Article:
Skip to content

Global Communication: How to Master Multi-Cultural Challenges

3 min read

Non-native speakers may need more time to collect their thoughts and translate their message correctly into the new language.

 

“Thank you so much for your time and efforts, Maja. It has just been wonderful working with you so far. You are a very inspiring person…”

My heart sinks. This is the phone call from The Ariel Group I’ve been waiting for all day…and it doesn’t sound like good news. It’s just too exaggerated, too many positive remarks. To me as a German, all the accolades sound fishy. They are certainly an introduction to the hard truth that I won’t be an Ariel facilitator. I am so disappointed, I barely listen.

“…and we would love to continue on this journey with you.”

What?

I can’t believe my ears. I’m on board! It’s time to celebrate!

In today’s world, business colleagues can live many miles, time zones, and cultures away from each other. Yet, thanks to the rapid progress of worldwide collaboration and technology-based communication, they’re just a phone call or video conference away. This globalization presents a whole new set of challenges when it comes to business communication — and if these communication challenges are left unaddressed, they can wreak havoc on business initiatives.

When communicating with team members in different countries, or even on different continents, an awareness of cultural characteristics and variations is key. How can your business avoid miscues across the virtual and cultural divide? Here are some key things to consider:

Train managers to be knowledgeable about their teams

If your leaders manage international teams, invite them to get to know their direct reports during annual onsite meetings or through one-on-one calls. This will help managers (and leadership) to interpret and influence each individual’s behavior on group calls.

Train your organization to be knowledgeable about other cultures

Companies should be aware of cultural differences, especially in regards to communication. For example:

  • What role do gender, rank, and age play in this country?
  • How outspoken or how straightforward is the communication?
  • Does a “yes” actually mean “yes”?
  • Would I ever hear a “no”?
  • How can we reach agreements together?

If your knowledge as a trainer is limited, ask colleagues who have worked with this culture. Like in offline contexts, quite a few managers adopt different leadership or communication styles depending on which culture they’re facing.

Keep the other side of the world in mind

Remind colleagues that when planning a meeting, they need to consider the different time zones. Make a company policy that your organization will always avoid non-business hours – or that teams will take turns for meetings at unusual hours. Remember to take national holidays and events into consideration. Have leaders send out invitations as early as possible to provide ample time for colleagues to accept.

Remind managers and leaders to slow down and be patient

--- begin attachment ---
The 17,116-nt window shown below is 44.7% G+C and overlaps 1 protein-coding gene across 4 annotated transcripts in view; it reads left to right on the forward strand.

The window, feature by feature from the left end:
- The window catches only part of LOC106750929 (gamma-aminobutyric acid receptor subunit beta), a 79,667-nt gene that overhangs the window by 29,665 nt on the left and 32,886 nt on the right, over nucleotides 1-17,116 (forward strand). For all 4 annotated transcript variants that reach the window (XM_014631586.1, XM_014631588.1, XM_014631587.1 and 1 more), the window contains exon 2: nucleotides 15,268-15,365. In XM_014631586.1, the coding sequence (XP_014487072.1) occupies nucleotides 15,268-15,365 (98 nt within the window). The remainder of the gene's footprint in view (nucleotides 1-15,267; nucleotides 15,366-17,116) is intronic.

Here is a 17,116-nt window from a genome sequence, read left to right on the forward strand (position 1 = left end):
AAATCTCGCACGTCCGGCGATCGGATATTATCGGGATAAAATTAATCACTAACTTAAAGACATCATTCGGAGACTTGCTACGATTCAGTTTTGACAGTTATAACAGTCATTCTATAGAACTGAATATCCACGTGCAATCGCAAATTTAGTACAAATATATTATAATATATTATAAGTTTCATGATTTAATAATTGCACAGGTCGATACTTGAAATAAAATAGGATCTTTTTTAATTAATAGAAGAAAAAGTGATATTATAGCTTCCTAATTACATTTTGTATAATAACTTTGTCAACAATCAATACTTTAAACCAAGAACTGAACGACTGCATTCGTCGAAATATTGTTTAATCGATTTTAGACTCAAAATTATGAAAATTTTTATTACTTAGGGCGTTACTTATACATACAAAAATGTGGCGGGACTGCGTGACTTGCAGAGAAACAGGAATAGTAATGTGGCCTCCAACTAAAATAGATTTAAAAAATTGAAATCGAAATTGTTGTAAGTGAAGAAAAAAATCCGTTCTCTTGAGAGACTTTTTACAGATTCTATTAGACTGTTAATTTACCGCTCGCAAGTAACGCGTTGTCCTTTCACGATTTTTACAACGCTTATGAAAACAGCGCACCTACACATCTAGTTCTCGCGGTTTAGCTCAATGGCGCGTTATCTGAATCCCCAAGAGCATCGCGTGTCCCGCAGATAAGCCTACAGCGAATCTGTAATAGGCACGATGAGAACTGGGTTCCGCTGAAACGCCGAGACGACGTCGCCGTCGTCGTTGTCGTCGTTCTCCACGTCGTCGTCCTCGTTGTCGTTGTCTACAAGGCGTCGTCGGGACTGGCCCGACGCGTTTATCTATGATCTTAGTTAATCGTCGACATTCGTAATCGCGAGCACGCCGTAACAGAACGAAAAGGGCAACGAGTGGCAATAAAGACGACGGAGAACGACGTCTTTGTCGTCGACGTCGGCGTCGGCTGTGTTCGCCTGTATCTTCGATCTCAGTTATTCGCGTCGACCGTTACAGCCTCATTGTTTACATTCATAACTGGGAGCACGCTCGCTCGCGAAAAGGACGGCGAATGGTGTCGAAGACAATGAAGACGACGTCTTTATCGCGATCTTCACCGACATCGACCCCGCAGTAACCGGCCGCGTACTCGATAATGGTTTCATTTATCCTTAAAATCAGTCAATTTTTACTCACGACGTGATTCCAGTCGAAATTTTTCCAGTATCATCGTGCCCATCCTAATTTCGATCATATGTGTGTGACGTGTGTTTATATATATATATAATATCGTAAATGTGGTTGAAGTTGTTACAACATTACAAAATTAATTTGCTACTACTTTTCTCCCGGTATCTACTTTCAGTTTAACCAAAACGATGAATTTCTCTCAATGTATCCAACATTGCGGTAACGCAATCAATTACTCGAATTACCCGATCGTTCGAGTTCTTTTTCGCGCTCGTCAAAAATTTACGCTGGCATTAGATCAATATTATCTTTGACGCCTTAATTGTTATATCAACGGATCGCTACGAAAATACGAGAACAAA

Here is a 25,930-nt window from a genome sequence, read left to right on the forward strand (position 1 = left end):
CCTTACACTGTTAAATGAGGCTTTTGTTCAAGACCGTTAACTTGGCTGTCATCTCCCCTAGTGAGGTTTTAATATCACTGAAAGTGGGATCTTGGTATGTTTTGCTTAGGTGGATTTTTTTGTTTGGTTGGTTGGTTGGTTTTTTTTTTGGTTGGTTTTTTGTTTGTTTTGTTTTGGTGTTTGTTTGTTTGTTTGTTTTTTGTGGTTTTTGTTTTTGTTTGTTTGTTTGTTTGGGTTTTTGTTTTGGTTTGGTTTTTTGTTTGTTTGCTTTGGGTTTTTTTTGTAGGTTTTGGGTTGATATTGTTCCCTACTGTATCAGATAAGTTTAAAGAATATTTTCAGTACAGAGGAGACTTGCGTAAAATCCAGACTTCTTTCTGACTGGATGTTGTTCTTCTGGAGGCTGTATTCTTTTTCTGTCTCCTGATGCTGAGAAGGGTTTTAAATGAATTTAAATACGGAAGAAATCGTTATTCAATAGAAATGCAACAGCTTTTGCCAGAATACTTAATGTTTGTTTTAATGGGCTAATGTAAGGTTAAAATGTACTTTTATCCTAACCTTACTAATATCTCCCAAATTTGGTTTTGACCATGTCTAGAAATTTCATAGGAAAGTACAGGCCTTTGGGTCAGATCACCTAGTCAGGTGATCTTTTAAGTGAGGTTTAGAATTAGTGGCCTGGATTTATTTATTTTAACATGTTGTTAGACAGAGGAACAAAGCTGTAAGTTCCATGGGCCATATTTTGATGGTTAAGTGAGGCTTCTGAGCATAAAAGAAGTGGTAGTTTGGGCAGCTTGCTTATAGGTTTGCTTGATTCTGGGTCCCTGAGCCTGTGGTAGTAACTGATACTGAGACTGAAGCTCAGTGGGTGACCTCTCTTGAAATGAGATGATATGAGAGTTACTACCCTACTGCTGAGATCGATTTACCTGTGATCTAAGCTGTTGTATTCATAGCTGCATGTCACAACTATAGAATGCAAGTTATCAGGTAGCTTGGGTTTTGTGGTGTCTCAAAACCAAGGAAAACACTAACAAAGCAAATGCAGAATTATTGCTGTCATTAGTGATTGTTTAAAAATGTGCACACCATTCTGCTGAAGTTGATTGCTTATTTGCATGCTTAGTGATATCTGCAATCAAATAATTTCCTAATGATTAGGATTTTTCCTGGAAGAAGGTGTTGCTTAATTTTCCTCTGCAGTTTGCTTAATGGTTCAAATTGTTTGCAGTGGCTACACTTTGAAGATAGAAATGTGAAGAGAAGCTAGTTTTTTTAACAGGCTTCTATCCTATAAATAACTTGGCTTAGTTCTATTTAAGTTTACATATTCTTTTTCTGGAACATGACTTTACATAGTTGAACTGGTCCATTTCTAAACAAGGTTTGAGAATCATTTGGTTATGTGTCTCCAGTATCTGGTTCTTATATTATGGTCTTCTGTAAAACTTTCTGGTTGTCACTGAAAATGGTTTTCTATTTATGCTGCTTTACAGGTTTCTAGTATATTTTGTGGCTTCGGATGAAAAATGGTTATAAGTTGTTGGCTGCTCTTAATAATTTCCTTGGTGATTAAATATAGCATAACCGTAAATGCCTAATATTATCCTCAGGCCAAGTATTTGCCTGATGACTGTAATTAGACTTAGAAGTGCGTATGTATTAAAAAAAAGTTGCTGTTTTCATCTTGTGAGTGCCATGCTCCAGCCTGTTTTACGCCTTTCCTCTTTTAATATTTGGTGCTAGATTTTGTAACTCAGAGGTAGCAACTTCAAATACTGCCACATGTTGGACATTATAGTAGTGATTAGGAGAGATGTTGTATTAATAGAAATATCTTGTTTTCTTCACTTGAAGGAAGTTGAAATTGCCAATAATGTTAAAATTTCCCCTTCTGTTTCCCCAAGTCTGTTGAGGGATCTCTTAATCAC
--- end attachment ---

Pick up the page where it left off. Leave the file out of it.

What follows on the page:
Whether your managers are native speakers talking to non-natives, or vice versa, have them remember this: slow down. This will give colleagues the chance to get used to the manager’s accent and their voice. Coach them to use breathing pauses so that others can squeeze in a question or remark. And remember, silence is not necessarily a lack of interest. Non-native speakers may need more time to collect their thoughts and translate their message correctly into the new language. Distance can impact silence too, as there may be a delay on the line.

Prepare – and allow partners to prepare

Remind meeting organizers to clearly state the purpose of the call and provide an agenda. Encourage them to send out crucial content (such as presentations or financial documents) before the meeting so that people can listen and read at the same time. If the call is in another language than the participants’ native one, this will help everyone understand (as they can see the written words and hear them spoken) and allow participants to be more present on the call.

Dial-up on expressiveness

They say that a smile is the same in every language, right? Managers who incorporate non-verbal cues can help to bridge the language gap. Coach organizers to use their faces, hands and voices purposefully. Be sure their gestures can be seen and understood. Eye contact into the camera will help, too.

Don’t get lost in translation

Create agreed-on short signals for misunderstandings or questions i.e. raising a hand, a quick “Pardon?” etc.; this will allow the organizer to answer them without losing their thoughts. Moreover, remind organizers to choose stories, proverbs, and metaphors wisely: double-check them both for understanding, and for appropriateness.

Dankeschön!

Encourage managers and leaders to learn a few words in the native language of the colleagues. It does wonders for the atmosphere! People will appreciate your effort and feel more at ease.

 

Skillfully managing multi-cultural communication through technology will allow you and your team members to create a global working environment that stimulates and heightens understanding, trust, and employee engagement – ultimately impacting the bottom line for your company.

Remember, the most important asset your company can bring to a virtual conversation – as to any conversation, really – is individual presence. Remind employees to treat virtual meetings with the same importance than they would treat any other meeting. Be fully present and remind colleagues to avoid multi-tasking.

 

For more virtual presence tips, go here.

ebook

Virtual Presence Guide: How to Help Virtual Teams Create Authentic Connections

Download this guide to discover tips and best practices to help your teams be productive and engaged when working virtually.

View Resource